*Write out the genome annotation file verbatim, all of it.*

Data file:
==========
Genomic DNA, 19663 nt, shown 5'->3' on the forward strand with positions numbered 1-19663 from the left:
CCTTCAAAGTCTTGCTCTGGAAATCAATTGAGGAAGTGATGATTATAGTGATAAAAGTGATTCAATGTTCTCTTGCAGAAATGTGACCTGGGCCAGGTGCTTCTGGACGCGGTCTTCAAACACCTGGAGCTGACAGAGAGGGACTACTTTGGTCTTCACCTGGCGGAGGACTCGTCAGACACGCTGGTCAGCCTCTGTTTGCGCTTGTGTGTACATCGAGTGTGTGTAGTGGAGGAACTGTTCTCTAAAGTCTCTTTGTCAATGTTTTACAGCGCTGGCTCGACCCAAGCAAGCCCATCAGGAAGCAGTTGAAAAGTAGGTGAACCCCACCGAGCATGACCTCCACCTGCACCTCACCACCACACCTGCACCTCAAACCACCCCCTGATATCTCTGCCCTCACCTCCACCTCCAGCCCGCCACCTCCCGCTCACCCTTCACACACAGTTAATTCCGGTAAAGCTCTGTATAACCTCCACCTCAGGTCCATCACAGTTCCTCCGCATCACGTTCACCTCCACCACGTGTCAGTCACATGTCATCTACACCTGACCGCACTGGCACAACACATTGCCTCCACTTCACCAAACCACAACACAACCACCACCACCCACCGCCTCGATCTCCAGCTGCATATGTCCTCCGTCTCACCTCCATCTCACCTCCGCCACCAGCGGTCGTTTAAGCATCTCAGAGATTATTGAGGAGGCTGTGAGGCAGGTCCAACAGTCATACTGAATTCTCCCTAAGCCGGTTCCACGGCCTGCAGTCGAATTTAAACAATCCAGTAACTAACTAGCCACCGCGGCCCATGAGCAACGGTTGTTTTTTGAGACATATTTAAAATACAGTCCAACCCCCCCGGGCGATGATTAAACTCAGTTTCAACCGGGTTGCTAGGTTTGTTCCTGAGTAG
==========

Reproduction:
Genomic DNA, 19663 nt, shown 5'->3' on the forward strand with positions numbered 1-19663 from the left:
CCTTCAAAGTCTTGCTCTGGAAATCAATTGAGGAAGTGATGATTATAGTGATAAAAGTGATTCAATGTTCTCTTGCAGAAATGTGACCTGGGCCAGGTGCTTCTGGACGCGGTCTTCAAACACCTGGAGCTGACAGAGAGGGACTACTTTGGTCTTCACCTGGCGGAGGACTCGTCAGACACGCTGGTCAGCCTCTGTTTGCGCTTGTGTGTACATCGAGTGTGTGTAGTGGAGGAACTGTTCTCTAAAGTCTCTTTGTCAATGTTTTACAGCGCTGGCTCGACCCAAGCAAGCCCATCAGGAAGCAGTTGAAAAGTAGGTGAACCCCACCGAGCATGACCTCCACCTGCACCTCACCACCACACCTGCACCTCAAACCACCCCCTGATATCTCTGCCCTCACCTCCACCTCCAGCCCGCCACCTCCCGCTCACCCTTCACACACAGTTAATTCCGGTAAAGCTCTGTATAACCTCCACCTCAGGTCCATCACAGTTCCTCCGCATCACGTTCACCTCCACCACGTGTCAGTCACATGTCATCTACACCTGACCGCACTGGCACAACACATTGCCTCCACTTCACCAAACCACAACACAACCACCACCACCCACCGCCTCGATCTCCAGCTGCATATGTCCTCCGTCTCACCTCCATCTCACCTCCGCCACCAGCGGTCGTTTAAGCATCTCAGAGATTATTGAGGAGGCTGTGAGGCAGGTCCAACAGTCATACTGAATTCTCCCTAAGCCGGTTCCACGGCCTGCAGTCGAATTTAAACAATCCAGTAACTAACTAGCCACCGCGGCCCATGAGCAACGGTTGTTTTTTGAGACATATTTAAAATACAGTCCAACCCCCCCGGGCGATGATTAAACTCAGTTTCAACCGGGTTGCTAGGTTTGTTCCTGAGTAG